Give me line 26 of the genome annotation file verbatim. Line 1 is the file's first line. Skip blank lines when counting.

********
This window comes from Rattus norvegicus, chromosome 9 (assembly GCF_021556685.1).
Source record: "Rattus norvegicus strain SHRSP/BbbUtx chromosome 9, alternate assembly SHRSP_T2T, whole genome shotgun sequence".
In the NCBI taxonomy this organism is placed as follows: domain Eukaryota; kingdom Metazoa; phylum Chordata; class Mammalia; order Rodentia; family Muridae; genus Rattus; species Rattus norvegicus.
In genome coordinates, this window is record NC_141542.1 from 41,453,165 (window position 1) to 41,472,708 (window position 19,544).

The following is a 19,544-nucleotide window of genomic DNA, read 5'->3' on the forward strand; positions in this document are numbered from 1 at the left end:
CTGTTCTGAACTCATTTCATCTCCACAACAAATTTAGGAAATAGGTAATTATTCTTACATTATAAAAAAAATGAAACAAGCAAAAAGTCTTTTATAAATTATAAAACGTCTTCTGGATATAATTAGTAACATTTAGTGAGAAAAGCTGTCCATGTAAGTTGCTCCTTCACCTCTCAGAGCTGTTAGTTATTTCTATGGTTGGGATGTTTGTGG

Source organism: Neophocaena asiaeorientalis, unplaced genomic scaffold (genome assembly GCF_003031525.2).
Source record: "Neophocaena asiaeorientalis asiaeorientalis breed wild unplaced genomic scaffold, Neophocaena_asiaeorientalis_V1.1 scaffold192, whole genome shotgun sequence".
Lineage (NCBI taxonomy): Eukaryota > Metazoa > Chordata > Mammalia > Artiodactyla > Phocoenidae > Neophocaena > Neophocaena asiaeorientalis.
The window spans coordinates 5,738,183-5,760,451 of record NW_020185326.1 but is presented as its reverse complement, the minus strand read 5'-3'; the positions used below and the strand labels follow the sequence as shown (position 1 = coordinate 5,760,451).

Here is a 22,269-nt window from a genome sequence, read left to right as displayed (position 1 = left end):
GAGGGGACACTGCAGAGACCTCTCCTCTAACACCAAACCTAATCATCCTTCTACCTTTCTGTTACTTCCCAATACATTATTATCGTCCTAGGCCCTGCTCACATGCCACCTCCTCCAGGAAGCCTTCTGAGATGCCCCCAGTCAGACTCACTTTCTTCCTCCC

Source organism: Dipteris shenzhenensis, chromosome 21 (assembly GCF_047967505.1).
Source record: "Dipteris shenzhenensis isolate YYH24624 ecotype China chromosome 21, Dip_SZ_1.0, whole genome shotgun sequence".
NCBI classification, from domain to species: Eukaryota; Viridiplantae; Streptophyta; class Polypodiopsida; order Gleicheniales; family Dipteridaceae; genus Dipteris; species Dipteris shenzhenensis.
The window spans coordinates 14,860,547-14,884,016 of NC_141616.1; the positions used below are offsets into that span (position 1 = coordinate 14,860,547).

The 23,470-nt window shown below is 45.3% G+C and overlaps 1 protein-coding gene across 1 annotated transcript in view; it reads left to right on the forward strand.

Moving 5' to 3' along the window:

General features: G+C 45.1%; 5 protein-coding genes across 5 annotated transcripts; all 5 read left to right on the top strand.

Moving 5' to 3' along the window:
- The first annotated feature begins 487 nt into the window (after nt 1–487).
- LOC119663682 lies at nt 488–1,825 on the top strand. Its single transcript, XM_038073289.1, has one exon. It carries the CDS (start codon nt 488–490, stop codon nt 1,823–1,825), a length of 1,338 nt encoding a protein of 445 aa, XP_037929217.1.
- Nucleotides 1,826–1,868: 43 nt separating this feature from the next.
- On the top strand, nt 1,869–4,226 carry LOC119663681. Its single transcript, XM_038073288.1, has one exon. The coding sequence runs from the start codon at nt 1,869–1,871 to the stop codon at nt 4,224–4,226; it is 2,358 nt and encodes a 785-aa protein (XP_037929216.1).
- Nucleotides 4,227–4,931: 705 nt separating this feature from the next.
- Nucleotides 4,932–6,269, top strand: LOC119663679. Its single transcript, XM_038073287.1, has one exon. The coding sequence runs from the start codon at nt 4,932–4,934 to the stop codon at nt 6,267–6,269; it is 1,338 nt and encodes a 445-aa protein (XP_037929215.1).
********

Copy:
- Nucleotides 4,932–6,269, top strand: LOC119663679. Its single transcript, XM_038073287.1, has one exon. The coding sequence runs from the start codon at nt 4,932–4,934 to the stop codon at nt 6,267–6,269; it is 1,338 nt and encodes a 445-aa protein (XP_037929215.1).